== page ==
We thank Dr. Buczinski for his comments and compliments on our recent article, “Cardiac Troponin I in Calves with Congenital Heart Disease”. We understand and agree with his remarks, and wish to respond. Dr. Buczinski pointed that the cardiac troponin I (cTnI) concentration in plasma can be increased in cattle by various thoracic diseases or endotoxemia.
Therefore, we have investigated cTnI of calves with severe respiratory failure. Forty-one Holstein calves (mean±SD, 85.3 ± 46.1 days old; 10 females and 31 males) were enrolled in this study. Twenty healthy controls were deemed healthy on the basis of physical, biochemical, thoracic ultrasound, and radiological examinations. Twenty-one calves with severe clinical signs, including depression, coughing, nasal discharge, fever, and pulmonary wheezing sounds, were examined at Rakuno Gakuen University Veterinary Teaching Hospital and underwent bronchoscopy for diagnostic purposes. All calves with respiratory disease were euthanized because of poor prognosis within 1 week of hospitalization. The PCR for Mollicutes using bronchoalveolar lavage fluid detected Mycoplasma bovis in 1 sample (5%) from an apparently healthy calf and in 21 samples (100%) from calves with bronchopneumonia. Therefore, the statistical analysis focused on 19 healthy controls in which Mycoplasma bovis had not been detected and 21 calves with bronchopneumonia. A volume of 4 mL of whole blood was collected via jugular venipuncture into heparinized tubes for endotoxin and cTnI analyses and centrifuged at room temperature within 15 minutes of collection. The obtained plasma was separated and stored at -80°C until assay. To detect plasma endotoxin activity, kinetic turbidimetric assay (KTA)1 was performed on a 96-well microplate2 by using a microplate reader3 and endotoxin-measuring software.4 A standard curve was established for each assay in the range between 0.003 EU/mL and 3.0 EU/mL, according to the package insert of the LAL product. In this study, 20 fold diluted plasma samples were used for measuring endotoxin activity. Therefore, the lower limit of detection for this assay is 0.06 EU/mL. Plasma cTnI concentration was measured using a human cTnI 1-step sandwich EIA Kit (3rd generation),5 and conducted in accordance with the manufacturer's instructions. The lower limit of detection for this assay is 0.01 ng/mL. Plasma endotoxin activities and cTnI concentrations below 0.06 EU/mL and 0.010 ng/mL were statistically analyzed as 0.06 EU/mL and 0.010 ng/mL, respectively.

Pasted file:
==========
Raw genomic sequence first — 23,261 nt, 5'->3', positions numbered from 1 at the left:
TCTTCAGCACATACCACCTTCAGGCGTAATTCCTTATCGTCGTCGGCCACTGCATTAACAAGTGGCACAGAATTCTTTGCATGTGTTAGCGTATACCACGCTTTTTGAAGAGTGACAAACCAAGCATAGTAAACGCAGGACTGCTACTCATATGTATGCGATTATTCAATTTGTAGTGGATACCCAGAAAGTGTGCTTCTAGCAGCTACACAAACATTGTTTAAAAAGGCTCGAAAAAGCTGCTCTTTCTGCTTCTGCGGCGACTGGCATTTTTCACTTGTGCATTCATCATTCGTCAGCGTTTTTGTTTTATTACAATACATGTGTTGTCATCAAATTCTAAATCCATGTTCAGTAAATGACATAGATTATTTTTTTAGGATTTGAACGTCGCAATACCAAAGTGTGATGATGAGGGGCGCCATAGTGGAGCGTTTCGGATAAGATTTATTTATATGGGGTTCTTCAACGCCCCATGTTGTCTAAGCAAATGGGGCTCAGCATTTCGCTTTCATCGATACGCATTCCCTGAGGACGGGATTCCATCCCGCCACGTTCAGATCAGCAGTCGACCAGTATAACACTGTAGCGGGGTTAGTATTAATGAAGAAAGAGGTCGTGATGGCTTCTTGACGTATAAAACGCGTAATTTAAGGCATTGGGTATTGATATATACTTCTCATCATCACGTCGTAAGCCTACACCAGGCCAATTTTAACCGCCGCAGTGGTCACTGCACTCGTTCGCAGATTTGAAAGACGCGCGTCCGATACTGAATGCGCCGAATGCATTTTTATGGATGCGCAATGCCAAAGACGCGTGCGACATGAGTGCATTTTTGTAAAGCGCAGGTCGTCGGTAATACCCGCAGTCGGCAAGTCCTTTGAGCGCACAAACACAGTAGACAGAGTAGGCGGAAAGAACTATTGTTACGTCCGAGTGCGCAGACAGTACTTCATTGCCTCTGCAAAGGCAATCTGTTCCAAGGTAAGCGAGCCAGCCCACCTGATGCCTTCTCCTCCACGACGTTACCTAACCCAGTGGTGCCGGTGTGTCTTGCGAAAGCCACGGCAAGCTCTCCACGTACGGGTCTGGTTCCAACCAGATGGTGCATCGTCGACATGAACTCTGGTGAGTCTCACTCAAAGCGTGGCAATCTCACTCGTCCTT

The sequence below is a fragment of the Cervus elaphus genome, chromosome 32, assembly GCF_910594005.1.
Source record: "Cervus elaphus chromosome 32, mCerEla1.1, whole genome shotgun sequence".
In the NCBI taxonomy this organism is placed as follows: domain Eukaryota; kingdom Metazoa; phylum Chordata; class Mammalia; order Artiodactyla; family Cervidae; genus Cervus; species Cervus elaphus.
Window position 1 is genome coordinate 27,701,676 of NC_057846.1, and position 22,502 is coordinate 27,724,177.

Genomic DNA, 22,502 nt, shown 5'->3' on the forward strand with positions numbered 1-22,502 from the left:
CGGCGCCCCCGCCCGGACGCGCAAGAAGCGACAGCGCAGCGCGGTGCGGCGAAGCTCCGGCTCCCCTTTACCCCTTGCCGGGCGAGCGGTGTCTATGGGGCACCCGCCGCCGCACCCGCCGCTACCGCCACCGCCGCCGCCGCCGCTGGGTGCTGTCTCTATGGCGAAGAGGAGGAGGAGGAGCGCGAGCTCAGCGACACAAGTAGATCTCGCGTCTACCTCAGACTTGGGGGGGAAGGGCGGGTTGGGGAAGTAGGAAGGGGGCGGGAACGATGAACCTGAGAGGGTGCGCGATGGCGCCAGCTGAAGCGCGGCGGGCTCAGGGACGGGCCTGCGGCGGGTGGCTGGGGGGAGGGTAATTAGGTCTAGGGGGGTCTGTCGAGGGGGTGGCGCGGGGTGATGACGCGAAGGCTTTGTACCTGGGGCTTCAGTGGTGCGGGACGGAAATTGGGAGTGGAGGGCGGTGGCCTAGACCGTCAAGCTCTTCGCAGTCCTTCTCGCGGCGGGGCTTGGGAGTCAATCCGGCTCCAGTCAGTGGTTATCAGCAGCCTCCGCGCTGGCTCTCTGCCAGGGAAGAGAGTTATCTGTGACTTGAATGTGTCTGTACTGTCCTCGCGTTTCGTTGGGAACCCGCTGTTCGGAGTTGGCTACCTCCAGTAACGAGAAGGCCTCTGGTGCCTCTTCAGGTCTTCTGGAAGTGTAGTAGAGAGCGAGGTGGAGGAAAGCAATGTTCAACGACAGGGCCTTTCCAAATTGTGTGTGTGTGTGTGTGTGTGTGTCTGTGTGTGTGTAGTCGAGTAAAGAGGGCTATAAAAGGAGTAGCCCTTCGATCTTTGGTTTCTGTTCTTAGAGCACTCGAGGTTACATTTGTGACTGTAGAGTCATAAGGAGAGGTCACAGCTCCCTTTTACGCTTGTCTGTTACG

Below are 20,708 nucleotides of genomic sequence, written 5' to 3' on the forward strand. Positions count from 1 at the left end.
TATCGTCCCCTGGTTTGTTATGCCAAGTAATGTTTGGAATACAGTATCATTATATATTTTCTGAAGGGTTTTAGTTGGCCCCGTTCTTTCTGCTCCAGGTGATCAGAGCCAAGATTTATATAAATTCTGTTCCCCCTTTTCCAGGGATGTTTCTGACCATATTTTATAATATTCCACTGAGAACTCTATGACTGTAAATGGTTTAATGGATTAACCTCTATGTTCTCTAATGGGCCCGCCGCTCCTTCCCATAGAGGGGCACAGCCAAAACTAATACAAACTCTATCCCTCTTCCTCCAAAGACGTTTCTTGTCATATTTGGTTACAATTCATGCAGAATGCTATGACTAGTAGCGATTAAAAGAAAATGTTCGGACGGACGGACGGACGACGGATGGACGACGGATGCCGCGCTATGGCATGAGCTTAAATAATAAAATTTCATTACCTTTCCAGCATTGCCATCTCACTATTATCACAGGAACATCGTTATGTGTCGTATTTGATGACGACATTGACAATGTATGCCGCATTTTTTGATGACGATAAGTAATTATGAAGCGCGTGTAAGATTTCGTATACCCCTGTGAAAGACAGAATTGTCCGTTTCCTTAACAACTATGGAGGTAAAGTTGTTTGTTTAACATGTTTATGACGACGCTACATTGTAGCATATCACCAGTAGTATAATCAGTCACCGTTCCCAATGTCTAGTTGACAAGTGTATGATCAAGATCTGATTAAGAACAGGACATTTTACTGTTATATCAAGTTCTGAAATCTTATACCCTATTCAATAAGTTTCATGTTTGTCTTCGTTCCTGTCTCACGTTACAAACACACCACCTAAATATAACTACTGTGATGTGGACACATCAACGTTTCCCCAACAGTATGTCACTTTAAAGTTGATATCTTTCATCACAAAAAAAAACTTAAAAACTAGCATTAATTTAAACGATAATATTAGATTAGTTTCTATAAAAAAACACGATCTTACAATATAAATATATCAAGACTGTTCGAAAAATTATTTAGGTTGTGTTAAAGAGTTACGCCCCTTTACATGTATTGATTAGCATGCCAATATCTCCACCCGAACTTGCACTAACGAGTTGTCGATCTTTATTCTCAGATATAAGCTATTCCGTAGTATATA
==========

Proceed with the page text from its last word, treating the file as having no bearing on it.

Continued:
In healthy calves, plasma endotoxin activity was below the limit of detection in 16/19 (84%), with a median of 0.06 EU/mL (range, 0.060–0.231). The median plasma endotoxin activity (0.270 EU/mL; range, 0.098–8.068) was significantly higher in calves with bronchopneumonia than in controls by Mann-Whitney U-test (p < 0.001). Median cTnI concentrations in plasma in healthy calves and those with bronchopneumonia were below the limit of detection in 13/19 (68%) and 14/21 (67%), and were 0.010 ng/mL (range, 0.010–0.040) and 0.015 ng/mL (range, 0.010–0.030), respectively. From these data, plasma cTnI concentration did not differ between calves with and without bronchopneumonia, whereas calves with bronchopneumonia had significantly increased endotoxin activity compared with healthy animals. In addition, there was no relationship between endotoxin activity and cTnI concentration in plasma. We propose that the use of a cut-off value of ≥0.035 ng/mL cTnI in plasma will distinguish calves with and without significant congenital heart disease (CHD). In the calves with bronchopneumonia and high endotoxin activity, no case exceeded this cut-off value. It seems that the replacement of a control group of healthy calves by those with bronchopneumonia was better to establish the diagnostic accuracy in terms of specificity. ROC analysis was performed using these calves with bronchopneumonia as a control group. The proposed optimal cut-off point for cTnI with regard to Se and Sp (J) was determined to be 0.035 ng/mL (AUC = 0.846, p < 0.01, Se 71.4%, and Sp 94.7%). Therefore, using this proposed cut-off threshold (cTnI ≥0.035 ng/mL) to diagnose CHD in calves does not lead to over-diagnosing CHD in calves with simple infectious respiratory conditions or endotoxemia.
Dr. Buczinski has also pointed out that the small number of cases is a major problem in this paper. In addition, he pointed out from reference that there are differences in the normal range of plasma cTnI since different antibodies and equipment were used. We cannot provide a clear answer for these indications owing to the small number of cases. As such, further studies on the precision and accuracy are required.
In conclusion, our results suggest that using a cut-off value of ≥0.035 ng/mL cTnI in plasma may distinguish calves with and without significant CHD with reasonable Se and Sp.